As a great fan of stupid interlingual puns and the Tube map, imagine my delight to see the two combined. Never let it be said that the Austrians have no sense of humour.

Relatedly, have you noticed that if you view the geographically accurate Underground map, it looks almost exactly like the Harry Beck map drawn by a drunk and then stretched round the inside of a crater?

Not that I’ve ever made a drunk draw the Harry Beck map and then strech it round the inside of a crater. That would be wrong.

(via ein Englischmann’s Schloss)

Update: as Horst points out in the comments, I’ve been confusing my Franks and my Harrys – fixed now…

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Lies, damned lies, etc update

Online IT rag The Register has discovered yet another way to rig opinion polls: create an online poll using multiple radio boxes which appear to cover several different categories, but which actually only allows a single vote. So when you vote in the final pseudo-category, you don’t notice that you’re clearing any previous attempts at voting.

This meant that Rush and Heart (the two contenders in the Unpleasant Canadian Pomp Rock pseudo-section at the far bottom of the poll) were voted IT professionals’ favourite rock bands, alongside the less suprising likes of Metallica and Radiohead.

I’m sure Diebold are taking notes – so US voters should be wary if their presidential voting screen is divided into several categories, and the bottom one appears to feature a head-to-head choice between GWB and Osama Bin Laden (and yes, I know that Chimpy’s people are already trying to spin the contest as if it were…)

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In the press

Hooray – I’m on the BBC!

It almost makes up for staying up til 2AM working on a database about chilled food. D’you know how boring chilled food is? Very.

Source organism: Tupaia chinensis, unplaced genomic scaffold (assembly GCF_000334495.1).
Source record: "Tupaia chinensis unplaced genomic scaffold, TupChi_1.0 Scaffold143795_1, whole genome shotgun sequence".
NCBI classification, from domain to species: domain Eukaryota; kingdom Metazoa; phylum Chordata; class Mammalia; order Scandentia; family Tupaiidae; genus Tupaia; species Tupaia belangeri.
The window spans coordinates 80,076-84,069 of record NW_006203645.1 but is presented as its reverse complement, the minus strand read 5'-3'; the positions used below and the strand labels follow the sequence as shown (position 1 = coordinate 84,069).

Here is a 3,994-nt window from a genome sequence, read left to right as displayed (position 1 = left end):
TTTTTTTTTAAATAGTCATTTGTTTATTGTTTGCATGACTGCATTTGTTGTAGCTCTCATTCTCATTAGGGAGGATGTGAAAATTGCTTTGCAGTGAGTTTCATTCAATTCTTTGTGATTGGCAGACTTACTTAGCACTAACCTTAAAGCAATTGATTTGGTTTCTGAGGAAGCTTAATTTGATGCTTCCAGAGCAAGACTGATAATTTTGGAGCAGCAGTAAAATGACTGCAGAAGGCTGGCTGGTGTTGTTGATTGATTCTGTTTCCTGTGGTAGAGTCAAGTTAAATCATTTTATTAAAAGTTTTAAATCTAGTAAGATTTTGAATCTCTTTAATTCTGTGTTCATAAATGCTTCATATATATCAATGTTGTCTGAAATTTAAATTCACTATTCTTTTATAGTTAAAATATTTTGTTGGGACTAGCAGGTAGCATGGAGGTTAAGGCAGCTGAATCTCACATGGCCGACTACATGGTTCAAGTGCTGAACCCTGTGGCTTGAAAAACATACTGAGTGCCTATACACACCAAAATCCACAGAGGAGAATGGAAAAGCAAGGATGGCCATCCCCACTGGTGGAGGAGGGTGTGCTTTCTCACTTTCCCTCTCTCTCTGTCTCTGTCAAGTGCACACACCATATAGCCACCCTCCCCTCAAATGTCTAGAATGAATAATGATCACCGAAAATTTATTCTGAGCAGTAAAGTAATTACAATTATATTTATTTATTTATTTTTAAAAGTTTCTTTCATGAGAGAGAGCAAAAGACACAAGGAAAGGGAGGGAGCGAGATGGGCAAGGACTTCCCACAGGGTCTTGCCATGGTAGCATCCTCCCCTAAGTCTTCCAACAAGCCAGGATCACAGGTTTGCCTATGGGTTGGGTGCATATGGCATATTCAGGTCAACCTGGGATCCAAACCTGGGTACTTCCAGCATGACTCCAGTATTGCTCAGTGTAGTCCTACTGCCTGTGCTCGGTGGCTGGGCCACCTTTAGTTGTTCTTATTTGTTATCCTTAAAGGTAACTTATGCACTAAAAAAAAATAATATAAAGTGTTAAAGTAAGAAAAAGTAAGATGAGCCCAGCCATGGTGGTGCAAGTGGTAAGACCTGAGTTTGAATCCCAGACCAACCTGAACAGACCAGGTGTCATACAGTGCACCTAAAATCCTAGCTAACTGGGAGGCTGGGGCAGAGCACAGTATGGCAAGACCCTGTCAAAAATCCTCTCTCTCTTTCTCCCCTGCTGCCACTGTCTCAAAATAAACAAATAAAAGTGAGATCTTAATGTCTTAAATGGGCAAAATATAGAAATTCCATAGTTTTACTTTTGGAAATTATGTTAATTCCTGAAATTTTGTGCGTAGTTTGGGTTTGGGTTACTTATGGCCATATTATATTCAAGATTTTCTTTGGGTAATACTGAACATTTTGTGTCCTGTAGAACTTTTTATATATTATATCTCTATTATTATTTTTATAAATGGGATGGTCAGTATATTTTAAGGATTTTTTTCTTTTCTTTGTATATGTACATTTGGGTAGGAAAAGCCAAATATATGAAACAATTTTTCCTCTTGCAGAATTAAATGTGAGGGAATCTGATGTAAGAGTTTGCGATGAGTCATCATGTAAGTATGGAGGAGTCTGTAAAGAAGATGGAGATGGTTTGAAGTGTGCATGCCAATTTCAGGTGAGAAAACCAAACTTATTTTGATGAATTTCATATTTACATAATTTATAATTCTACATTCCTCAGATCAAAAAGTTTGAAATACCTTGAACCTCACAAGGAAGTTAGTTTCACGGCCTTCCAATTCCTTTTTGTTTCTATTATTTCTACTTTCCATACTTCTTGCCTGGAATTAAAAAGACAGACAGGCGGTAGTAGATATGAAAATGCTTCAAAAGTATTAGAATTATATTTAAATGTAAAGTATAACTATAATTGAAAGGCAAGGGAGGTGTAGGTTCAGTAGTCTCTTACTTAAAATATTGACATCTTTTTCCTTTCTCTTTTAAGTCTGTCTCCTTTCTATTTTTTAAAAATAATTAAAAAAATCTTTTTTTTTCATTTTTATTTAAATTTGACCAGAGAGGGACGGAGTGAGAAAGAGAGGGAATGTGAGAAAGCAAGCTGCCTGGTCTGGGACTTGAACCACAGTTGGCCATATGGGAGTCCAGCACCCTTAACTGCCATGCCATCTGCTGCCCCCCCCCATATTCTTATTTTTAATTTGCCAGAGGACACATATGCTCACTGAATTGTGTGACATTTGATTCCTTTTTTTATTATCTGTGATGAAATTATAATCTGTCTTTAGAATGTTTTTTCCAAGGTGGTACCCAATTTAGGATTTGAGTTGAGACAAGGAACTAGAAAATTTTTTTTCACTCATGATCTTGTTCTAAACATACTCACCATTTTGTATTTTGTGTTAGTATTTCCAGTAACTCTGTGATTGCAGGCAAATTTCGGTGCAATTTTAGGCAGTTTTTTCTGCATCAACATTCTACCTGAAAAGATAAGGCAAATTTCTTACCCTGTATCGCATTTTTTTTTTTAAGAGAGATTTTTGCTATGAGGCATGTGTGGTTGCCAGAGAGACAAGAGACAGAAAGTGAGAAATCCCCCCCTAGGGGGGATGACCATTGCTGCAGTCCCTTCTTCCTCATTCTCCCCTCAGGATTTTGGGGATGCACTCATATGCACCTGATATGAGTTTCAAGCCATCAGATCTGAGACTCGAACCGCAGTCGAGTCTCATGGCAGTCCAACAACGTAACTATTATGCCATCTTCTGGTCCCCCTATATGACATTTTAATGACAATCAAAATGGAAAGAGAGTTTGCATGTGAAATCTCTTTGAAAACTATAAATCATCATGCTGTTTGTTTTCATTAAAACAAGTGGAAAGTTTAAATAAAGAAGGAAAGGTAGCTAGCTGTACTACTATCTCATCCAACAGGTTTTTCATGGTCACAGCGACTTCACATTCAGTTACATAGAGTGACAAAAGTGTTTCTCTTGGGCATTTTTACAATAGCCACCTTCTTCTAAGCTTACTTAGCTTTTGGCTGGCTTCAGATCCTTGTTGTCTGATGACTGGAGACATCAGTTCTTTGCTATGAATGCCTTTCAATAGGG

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I do not need this shit when my acupuncturist is out of town

I believe that if you mention the Onion on a blog, it’s compulsory to point out that it used to be good and is now just shrill and unfunny. Or is that the Poor Man? – it’s so easy to get these things confused.

Nonetheless, the Onion still prints excellent articles. Anyone who knows or works with rich PC types will, I trust, find this one true and extremely funny.

Incidentally, you miserable bastards, what’s with the lack of blog-birthday congratulations? Everyone else gets them… [sulk]

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The other stupid ‘war on’

Before the ‘War on Terror’ became the most popular way for incompetent and dishonest politicians to cower idiots into voting for them, there was another, similar campaign.

Like the ‘War on Terror’, the ‘War on Drugs‘ was not a war, did not target all (or even the most harmful) drugs, did nothing to stop the drugs it did target, and chiefly involved taking very poor people in extremely fucked countries and making them even worse off. It also involved suspension of the rule of law, indefinite detention of people who’d done little or nothing wrong, and (least importantly, but still rubbishly) imposing futile restrictions on western people’s ability to live their lives.

As fat gaylord Johann Hari points out, although John Kerry is likely to be slightly less appalling than Dubya in War on Terror terms, he’s a big fan of the War on Drugs. This is worrying and bad, especially given the deranged puritanism that’s taking hold on this side of the Atlantic.

Nonetheless, it seems reasonable (if distasteful) to endorse drug stupidity over blowing-up-the-entire-world stupidity.

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Congratulations to Norm and Tory Boy, on reaching the grand old blog-ages of one and two respectively (I was hoping to coin the phrase ‘blog-years’, but apparently someone has beaten me to it).

In a similar but more self-indulgent vein, congratulations to myself for reaching my first blog-anniversary. One year ago today, SBBS got off to a poor start and went downhill from there… Still, 1000 people a week can’t be wrong (and other demonstrably counterfactual assertions).

Also, thanks to the perenially interesting Harry’s Place for blogrolling me. Although I disagree strongly with Harry’s comments on comments, at least until someone creates a trackback protocol that works properly. What’s the point of replying to someone if you don’t know whether or not they’re going to read it?

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Stop this witchy menace